Back then, Mamutjan said he was studying for his doctorate degree in Muslim World Studies, with a full scholarship, while his wife, Muherrem was learning English. He said his daughter Muhlise was in kindergarten and “very energetic,” always running around everywhere, playing in parks and on the university campus. His son was only six months old.
“We have been fairly blissful. We had no main troubles in life,” he said.
In December that year, Mamutjan said, his wife went back to Xinjiang with the two children. According to Mamutjan, she had lost her passport and the Chinese embassy in Malaysia had refused to issue her a new one unless she went back to her hometown of Kashgar.
Her passport was renewed in 2016, but Mamutjan said his wife wasn’t able to leave immediately due to some financial issues. Then, around the beginning of 2017, her travel documents and those of the children were confiscated by authorities.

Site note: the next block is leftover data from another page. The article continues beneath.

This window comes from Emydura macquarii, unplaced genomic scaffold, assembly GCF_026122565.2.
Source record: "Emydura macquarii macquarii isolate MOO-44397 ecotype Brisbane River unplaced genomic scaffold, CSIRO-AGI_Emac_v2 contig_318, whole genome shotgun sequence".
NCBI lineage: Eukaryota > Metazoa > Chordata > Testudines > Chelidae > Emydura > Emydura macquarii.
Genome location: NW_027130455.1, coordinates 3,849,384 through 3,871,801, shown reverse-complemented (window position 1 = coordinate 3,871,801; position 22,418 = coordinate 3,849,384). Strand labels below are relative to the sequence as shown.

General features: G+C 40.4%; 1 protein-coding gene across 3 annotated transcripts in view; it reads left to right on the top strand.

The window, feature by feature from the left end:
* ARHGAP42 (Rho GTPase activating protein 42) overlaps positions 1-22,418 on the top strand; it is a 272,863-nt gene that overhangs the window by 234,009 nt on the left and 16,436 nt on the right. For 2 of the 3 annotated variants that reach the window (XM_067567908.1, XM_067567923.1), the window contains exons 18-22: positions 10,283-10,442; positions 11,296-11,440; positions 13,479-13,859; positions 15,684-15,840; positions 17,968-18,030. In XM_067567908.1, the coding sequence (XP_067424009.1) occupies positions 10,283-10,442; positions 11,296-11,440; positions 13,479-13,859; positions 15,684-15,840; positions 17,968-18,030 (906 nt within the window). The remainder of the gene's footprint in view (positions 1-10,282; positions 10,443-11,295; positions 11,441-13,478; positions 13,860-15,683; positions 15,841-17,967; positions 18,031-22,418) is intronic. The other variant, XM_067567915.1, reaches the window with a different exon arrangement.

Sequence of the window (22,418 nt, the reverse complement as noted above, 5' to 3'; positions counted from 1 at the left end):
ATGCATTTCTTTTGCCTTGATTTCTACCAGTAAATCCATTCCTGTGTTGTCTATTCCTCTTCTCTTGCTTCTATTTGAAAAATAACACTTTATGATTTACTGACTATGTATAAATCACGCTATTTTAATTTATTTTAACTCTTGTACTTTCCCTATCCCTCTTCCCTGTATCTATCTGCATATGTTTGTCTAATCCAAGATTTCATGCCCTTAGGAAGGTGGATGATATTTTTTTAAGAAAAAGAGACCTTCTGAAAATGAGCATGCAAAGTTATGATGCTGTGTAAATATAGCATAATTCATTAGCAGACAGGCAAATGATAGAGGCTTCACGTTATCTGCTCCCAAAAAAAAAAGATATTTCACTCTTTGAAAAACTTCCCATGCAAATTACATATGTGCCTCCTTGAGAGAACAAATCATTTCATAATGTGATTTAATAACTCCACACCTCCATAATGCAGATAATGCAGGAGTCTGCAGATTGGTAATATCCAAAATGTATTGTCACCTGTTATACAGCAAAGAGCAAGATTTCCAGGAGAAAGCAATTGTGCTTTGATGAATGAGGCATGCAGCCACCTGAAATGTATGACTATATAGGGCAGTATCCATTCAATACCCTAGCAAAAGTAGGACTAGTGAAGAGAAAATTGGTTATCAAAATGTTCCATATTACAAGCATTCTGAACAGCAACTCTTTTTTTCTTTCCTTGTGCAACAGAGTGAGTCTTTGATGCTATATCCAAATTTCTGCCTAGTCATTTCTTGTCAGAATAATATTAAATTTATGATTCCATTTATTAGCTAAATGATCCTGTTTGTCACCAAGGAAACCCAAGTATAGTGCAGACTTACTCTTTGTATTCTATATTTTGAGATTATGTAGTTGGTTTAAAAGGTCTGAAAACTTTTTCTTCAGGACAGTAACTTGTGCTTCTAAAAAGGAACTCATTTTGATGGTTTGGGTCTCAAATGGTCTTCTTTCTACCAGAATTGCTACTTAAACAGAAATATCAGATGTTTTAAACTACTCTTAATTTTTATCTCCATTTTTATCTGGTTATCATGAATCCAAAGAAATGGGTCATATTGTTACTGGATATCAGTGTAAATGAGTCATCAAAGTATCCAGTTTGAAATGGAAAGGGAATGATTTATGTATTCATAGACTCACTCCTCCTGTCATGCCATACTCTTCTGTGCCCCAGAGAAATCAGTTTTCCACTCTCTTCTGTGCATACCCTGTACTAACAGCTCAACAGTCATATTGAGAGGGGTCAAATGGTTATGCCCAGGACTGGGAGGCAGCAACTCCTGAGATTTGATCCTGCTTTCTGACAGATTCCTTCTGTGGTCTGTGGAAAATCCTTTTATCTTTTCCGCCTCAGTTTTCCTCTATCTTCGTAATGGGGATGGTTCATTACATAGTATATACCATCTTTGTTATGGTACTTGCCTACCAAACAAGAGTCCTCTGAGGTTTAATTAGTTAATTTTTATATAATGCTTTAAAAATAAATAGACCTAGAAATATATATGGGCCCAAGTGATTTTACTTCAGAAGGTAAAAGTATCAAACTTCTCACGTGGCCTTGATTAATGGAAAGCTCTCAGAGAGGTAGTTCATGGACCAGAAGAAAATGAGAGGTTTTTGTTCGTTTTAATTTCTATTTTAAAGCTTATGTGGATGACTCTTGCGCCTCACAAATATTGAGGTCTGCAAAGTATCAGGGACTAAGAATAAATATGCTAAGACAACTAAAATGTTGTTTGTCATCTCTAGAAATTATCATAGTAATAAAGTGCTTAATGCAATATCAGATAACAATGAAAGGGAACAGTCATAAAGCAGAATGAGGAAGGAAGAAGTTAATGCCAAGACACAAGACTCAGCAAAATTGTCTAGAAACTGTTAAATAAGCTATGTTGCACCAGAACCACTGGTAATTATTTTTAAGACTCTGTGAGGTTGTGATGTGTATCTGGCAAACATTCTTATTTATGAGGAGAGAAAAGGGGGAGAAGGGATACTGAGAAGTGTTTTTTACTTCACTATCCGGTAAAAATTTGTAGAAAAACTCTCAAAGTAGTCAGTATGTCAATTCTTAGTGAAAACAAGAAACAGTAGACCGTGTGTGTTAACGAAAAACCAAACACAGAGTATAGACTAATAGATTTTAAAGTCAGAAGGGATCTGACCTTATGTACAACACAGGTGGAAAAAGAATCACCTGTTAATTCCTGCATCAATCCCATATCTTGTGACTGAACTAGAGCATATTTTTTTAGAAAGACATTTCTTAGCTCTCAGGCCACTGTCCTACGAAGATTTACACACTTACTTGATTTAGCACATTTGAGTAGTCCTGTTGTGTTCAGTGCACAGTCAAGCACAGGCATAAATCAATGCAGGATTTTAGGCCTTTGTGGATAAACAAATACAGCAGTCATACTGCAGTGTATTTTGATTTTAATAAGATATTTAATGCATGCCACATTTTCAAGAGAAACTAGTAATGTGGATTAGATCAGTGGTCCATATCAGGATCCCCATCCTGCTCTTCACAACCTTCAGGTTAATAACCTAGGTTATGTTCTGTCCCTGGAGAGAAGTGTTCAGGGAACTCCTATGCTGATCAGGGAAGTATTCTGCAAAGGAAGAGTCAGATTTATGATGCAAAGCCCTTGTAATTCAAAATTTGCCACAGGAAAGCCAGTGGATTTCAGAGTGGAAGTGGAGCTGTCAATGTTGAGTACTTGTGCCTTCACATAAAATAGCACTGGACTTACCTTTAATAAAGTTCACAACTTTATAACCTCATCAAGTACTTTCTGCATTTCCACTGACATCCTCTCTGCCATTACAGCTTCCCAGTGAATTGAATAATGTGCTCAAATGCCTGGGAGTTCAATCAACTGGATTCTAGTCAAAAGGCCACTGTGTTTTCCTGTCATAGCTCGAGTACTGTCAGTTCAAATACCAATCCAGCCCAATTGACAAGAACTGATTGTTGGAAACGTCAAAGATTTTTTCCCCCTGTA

A few months later, he said his wife vanished. “I used to be in fixed contact with my spouse earlier than April 15, 2017. We would chat day by day, video chat with the children. And in the center of April 2017, she promptly disappeared from (Chinese messaging app) WeChat,” he said.
“I known as dwelling the next day and my mother informed me that she was gone for a brief interval of time, for a brief examine course … And I noticed that she was detained.”
Mamutjan said he hasn’t spoken to his wife since. Initially he was worried his children might have been sent to state-run orphanages, but later received social media videos showing them still living separately with their grandparents from each side.
Then in May 2019, Mamutjan said, he saw a social media video of his son, then age 4, excitedly shouting, “My mother has graduated!” The Chinese government insists the internment camps are “vocational coaching facilities” and detainees are “college students,” and Mamutjan took his son’s joyful cheering to mean his wife had been released.